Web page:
Did Plato abandon, or sharply modify, the Theory of Forms in later life? In the Phaedo, Symposium, and Republic it is generally agreed that Plato held that universals exist. But in Parmenides, he subjected that theory to criticism. If the criticism were valid, and Plato knew so, then the Parmenides marks a turning point in his thought. If, however, Plato became aware that there are radical differences in the logical behaviour of concepts, and the later dialogues are a record of his attempt to analyse those differences, then Plato’s thought can be said to have moved in a new and vitally important direction after the Parmenides. Studies in Plato’s Metaphysics brings together twenty essays by leading philosophers from the UK and the USA reflecting upon this important issue and upon the questions arising from it.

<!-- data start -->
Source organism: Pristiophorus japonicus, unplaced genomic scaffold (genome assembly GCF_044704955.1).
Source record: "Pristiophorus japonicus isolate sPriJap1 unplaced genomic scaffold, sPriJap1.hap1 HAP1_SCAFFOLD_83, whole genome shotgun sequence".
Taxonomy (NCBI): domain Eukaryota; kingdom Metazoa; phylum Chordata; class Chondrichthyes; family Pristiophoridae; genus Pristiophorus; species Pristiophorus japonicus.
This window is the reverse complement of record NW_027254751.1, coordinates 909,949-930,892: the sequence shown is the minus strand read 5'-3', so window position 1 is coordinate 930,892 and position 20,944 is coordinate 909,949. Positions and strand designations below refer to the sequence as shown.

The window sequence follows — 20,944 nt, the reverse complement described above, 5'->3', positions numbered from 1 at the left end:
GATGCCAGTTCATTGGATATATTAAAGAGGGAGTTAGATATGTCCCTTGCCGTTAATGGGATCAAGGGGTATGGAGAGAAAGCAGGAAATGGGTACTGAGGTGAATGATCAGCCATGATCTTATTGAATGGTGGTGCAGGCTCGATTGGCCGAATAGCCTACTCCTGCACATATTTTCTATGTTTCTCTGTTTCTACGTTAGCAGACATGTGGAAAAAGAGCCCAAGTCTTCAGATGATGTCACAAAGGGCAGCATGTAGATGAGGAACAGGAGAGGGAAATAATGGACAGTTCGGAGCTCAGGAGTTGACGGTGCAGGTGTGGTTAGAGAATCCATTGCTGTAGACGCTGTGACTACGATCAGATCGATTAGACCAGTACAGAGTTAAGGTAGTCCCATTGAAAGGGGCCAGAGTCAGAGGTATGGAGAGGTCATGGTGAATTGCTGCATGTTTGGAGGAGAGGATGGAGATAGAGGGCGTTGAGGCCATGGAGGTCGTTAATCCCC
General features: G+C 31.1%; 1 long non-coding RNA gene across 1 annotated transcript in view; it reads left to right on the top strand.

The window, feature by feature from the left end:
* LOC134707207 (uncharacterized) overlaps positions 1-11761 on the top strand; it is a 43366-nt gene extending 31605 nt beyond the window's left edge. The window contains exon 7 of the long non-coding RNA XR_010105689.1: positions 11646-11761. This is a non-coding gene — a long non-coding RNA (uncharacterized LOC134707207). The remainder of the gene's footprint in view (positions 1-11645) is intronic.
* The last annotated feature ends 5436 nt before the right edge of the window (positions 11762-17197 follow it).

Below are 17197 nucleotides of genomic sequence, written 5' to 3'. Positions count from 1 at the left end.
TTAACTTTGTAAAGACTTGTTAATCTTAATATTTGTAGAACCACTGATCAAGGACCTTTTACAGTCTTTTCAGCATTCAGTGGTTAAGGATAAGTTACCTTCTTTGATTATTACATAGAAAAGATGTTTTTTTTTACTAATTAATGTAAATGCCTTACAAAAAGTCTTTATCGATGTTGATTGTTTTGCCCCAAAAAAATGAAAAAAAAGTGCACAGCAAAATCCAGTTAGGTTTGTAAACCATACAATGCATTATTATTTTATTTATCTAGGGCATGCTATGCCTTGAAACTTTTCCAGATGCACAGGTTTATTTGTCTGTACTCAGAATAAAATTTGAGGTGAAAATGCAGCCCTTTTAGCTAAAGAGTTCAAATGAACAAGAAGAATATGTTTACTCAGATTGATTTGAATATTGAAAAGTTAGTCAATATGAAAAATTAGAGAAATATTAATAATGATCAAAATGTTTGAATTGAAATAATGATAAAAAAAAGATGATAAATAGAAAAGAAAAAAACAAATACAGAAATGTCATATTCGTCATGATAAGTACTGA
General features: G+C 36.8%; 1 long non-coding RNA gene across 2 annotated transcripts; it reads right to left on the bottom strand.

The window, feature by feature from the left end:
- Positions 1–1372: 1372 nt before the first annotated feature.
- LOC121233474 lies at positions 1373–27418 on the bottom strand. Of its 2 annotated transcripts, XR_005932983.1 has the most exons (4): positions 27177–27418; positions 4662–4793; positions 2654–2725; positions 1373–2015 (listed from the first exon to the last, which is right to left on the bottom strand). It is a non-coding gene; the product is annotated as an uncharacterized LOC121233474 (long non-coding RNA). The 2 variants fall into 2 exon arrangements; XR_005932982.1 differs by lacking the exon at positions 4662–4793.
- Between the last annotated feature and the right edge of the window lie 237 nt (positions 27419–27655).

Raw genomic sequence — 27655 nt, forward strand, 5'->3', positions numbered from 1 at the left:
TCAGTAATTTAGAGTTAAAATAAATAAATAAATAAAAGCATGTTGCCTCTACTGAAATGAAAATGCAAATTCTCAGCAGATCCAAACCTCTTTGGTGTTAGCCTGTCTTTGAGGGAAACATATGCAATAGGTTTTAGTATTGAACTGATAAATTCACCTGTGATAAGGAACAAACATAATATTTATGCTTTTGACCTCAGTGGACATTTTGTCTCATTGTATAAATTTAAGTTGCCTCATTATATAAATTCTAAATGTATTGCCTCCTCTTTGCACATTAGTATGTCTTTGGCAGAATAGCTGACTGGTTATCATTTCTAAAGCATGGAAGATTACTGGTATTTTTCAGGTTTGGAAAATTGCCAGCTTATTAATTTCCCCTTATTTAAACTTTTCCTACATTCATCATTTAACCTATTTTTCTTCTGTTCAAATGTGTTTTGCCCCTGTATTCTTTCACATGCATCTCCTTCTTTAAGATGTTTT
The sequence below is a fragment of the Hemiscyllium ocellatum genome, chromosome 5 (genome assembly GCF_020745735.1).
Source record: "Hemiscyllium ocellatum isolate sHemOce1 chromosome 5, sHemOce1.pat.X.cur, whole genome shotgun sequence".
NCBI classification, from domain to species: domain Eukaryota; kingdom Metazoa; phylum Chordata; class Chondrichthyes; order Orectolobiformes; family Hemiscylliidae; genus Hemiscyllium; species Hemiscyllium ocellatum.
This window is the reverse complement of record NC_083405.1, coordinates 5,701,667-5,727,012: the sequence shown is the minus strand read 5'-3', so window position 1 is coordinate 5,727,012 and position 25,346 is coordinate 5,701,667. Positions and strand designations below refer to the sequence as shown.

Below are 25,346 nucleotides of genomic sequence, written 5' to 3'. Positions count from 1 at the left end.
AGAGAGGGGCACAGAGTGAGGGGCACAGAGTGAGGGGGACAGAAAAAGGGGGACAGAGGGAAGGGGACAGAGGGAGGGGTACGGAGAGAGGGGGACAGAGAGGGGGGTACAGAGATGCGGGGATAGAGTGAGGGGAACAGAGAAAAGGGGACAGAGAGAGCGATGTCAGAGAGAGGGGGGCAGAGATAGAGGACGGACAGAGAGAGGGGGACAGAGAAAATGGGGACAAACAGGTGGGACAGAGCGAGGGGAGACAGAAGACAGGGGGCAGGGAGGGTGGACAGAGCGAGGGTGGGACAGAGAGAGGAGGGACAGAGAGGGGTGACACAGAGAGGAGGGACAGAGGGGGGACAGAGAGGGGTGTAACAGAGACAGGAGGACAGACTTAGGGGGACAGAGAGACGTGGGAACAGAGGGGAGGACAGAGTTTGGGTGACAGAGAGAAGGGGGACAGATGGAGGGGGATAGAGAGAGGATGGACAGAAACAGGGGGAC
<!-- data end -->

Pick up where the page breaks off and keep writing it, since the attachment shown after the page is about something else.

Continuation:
Preface. Introduction 1. The Philosophical Economy of the Theory of Ideas H. F. Cherniss 2. Logos and Forms in Plato R. C. Cross 3. Logos and Forms in Plato: a Reply to Professor Cross R. S. Bluck 4. Participation and Predication in Plato’s Middle Dialogues R.E. Allen 5. Mathematics and Dialectic in the Republic VI-VII F. M. Cornford 6. Plato’s Parmenides Gilbert Ryle 7. Plato’s Parmenides W. G. Runciman 8. Knowledge and Forms in Plato’s Theaetetus Winifred F. Hicken 9. Symploke Eidon J. L. Akrill 10. Plato and the Copula: Sophist 251-9 J. L. Akrill 11. Plato’s Description of Division A. C. Lloyd 12. The Third Man Argument in the Parmenides Gregory Vlastos 13 The Third Man Again P. T. Geach 14 Postscript to the Third Man: a Reply to Mr Geach Gregory Vlastos 15 A Proof in the Peri Ideon G.E.L. Owen 16. The Place of the Timaeus in Plato’s Dialogues G. E. L. Owen 17. The Relation of the Timaeus to Plato’s Later Dialogues H. F. Cherniss 18. The Disorderly Motion in the Timaeus Gregory Vlastos 19. Necessity and Persuasion in Plato’s Timaeus Glenn R. Morrow 20. Plato’s Theism R. Hackforth. Index Locorum